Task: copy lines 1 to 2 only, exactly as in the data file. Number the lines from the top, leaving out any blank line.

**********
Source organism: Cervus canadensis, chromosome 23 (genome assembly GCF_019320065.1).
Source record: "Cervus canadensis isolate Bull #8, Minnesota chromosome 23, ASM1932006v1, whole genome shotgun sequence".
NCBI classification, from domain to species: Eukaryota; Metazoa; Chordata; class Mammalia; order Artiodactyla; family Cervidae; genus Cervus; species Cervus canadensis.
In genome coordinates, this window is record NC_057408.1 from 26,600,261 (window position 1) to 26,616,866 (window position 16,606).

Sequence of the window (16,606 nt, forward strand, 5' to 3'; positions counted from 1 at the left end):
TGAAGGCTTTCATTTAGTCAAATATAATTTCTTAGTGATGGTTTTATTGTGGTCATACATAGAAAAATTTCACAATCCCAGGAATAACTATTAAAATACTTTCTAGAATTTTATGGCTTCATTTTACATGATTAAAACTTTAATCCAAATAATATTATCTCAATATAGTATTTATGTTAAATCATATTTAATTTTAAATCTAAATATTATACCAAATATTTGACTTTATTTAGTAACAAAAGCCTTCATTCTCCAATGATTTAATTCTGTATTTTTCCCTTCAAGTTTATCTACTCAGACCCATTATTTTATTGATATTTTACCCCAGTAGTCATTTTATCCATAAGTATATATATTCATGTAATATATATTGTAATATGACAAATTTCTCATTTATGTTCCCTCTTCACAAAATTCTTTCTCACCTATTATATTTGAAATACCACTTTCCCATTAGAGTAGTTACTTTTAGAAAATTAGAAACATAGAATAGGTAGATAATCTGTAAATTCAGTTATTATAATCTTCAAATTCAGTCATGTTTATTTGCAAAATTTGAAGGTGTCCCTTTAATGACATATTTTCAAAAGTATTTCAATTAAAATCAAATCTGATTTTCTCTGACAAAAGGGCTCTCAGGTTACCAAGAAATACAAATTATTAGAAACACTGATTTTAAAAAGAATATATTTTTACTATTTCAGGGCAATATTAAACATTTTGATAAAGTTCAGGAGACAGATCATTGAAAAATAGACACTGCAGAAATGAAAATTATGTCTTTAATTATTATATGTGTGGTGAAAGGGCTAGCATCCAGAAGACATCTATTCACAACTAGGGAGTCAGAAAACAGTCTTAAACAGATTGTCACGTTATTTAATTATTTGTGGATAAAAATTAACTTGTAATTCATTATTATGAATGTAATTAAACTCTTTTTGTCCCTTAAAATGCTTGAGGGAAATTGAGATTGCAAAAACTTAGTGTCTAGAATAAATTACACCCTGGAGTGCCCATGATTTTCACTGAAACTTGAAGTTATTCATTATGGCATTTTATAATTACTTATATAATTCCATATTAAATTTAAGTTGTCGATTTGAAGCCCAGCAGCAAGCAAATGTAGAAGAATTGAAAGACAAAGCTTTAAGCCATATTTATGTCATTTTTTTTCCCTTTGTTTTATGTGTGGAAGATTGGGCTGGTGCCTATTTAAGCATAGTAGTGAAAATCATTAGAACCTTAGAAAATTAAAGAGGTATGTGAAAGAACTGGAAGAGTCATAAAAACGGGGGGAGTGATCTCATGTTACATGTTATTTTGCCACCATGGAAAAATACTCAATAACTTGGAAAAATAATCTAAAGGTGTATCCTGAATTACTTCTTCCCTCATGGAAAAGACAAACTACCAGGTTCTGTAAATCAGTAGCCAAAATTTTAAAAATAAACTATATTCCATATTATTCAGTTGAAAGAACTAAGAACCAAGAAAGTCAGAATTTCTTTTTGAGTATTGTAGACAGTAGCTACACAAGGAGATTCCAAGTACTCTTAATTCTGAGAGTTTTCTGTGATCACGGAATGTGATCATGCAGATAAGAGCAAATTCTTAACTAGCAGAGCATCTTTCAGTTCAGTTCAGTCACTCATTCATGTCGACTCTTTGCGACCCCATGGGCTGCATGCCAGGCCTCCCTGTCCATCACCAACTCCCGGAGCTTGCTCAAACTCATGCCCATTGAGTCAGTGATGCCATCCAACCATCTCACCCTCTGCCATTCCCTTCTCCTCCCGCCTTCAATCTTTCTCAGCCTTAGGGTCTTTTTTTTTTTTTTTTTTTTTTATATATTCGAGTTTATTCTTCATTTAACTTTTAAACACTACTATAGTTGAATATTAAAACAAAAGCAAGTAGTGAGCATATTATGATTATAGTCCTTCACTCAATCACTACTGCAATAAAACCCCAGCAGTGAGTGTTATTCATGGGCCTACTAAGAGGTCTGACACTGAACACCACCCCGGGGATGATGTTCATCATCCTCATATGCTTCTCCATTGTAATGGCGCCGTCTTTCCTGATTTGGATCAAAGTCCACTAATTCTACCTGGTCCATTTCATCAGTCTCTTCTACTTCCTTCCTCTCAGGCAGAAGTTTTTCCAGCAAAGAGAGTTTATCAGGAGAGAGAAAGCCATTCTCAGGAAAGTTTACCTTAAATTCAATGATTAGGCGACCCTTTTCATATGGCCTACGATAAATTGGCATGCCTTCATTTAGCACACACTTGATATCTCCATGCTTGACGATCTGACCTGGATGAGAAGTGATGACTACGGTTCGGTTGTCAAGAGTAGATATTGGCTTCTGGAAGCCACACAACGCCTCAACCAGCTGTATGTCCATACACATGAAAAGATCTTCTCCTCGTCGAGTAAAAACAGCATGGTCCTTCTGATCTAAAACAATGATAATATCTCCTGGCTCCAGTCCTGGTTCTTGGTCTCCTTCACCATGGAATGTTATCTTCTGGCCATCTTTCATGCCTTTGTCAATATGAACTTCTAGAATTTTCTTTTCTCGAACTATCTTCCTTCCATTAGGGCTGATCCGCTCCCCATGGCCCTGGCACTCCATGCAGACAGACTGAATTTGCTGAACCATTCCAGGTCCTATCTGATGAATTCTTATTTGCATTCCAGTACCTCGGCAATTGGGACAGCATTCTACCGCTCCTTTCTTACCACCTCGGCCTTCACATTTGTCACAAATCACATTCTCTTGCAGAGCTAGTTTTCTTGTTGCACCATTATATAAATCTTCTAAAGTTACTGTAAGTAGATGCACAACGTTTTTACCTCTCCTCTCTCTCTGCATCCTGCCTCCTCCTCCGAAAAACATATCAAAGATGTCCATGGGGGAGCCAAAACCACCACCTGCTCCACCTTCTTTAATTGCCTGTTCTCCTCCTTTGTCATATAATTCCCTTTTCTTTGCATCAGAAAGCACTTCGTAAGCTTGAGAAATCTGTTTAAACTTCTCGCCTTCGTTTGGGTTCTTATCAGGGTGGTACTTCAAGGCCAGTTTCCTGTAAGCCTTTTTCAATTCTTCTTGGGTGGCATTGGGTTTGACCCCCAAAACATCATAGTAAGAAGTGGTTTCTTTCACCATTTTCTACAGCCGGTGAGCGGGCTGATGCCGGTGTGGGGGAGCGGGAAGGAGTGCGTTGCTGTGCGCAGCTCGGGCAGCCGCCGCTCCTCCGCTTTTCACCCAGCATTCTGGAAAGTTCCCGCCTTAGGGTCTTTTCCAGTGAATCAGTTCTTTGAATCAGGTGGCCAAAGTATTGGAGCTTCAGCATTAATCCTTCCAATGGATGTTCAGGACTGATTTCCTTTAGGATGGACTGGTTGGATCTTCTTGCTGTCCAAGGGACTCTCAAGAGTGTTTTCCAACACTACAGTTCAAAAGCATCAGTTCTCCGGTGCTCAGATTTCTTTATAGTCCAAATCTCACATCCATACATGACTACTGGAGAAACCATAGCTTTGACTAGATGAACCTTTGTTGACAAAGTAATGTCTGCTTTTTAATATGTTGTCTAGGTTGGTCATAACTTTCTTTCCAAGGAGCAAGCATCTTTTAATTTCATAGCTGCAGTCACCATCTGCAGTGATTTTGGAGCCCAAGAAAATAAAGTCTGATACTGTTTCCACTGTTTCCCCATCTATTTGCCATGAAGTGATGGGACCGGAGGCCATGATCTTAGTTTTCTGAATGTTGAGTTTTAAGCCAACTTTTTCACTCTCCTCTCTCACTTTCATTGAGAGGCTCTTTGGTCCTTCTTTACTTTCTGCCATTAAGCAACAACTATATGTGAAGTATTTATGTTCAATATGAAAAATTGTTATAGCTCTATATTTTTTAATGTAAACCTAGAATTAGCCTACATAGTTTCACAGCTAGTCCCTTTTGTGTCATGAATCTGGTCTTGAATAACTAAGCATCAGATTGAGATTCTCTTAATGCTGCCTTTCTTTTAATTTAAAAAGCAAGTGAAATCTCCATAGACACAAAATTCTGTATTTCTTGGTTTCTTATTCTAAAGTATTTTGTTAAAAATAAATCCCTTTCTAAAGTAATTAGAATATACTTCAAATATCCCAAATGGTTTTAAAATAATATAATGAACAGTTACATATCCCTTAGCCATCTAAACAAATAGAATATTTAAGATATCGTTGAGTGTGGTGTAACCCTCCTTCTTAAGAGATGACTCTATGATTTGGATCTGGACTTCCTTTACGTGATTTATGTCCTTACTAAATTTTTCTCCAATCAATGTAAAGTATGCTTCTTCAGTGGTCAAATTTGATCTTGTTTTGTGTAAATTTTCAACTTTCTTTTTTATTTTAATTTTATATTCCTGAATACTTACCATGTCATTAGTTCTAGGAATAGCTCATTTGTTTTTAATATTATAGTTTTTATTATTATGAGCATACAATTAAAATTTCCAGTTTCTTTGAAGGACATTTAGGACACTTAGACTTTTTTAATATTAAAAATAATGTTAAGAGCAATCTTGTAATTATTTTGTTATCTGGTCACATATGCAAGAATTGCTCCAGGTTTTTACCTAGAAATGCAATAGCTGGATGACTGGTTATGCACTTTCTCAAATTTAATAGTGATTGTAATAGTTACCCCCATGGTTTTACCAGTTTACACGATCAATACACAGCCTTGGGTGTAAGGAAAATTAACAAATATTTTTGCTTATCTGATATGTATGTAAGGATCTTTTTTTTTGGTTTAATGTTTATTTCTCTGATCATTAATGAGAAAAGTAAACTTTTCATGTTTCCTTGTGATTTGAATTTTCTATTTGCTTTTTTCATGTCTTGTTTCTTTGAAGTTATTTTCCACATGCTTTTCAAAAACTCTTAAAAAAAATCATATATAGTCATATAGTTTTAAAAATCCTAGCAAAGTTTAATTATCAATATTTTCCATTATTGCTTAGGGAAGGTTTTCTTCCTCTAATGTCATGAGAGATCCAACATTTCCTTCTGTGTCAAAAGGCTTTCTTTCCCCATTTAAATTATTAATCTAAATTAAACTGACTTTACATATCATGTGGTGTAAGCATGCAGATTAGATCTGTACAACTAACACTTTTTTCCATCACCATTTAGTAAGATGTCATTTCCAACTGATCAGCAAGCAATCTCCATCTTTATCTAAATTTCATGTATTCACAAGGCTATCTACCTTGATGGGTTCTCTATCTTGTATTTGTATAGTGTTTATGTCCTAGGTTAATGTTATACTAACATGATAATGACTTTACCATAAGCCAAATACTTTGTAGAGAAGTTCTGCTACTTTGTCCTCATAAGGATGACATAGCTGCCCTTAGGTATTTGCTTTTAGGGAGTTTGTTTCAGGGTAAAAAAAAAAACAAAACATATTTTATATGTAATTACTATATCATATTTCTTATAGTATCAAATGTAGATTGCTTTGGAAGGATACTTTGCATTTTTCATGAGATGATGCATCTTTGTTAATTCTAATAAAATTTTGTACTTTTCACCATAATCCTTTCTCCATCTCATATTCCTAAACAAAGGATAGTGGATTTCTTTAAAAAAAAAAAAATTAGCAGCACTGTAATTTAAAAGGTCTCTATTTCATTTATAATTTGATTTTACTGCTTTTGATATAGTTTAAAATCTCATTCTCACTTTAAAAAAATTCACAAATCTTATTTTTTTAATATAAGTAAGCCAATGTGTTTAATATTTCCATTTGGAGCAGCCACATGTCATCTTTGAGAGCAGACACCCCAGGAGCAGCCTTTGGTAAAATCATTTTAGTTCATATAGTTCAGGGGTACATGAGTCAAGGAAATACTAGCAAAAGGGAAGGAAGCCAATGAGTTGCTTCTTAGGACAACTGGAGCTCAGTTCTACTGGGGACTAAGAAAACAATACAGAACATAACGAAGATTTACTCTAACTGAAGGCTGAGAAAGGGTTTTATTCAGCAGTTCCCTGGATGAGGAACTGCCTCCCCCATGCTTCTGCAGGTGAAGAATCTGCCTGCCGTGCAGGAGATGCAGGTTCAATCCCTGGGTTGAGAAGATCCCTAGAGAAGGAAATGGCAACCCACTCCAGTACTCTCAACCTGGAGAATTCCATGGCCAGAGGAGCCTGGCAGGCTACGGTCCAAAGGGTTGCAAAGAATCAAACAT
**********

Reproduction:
Source organism: Cervus canadensis, chromosome 23 (genome assembly GCF_019320065.1).
Source record: "Cervus canadensis isolate Bull #8, Minnesota chromosome 23, ASM1932006v1, whole genome shotgun sequence".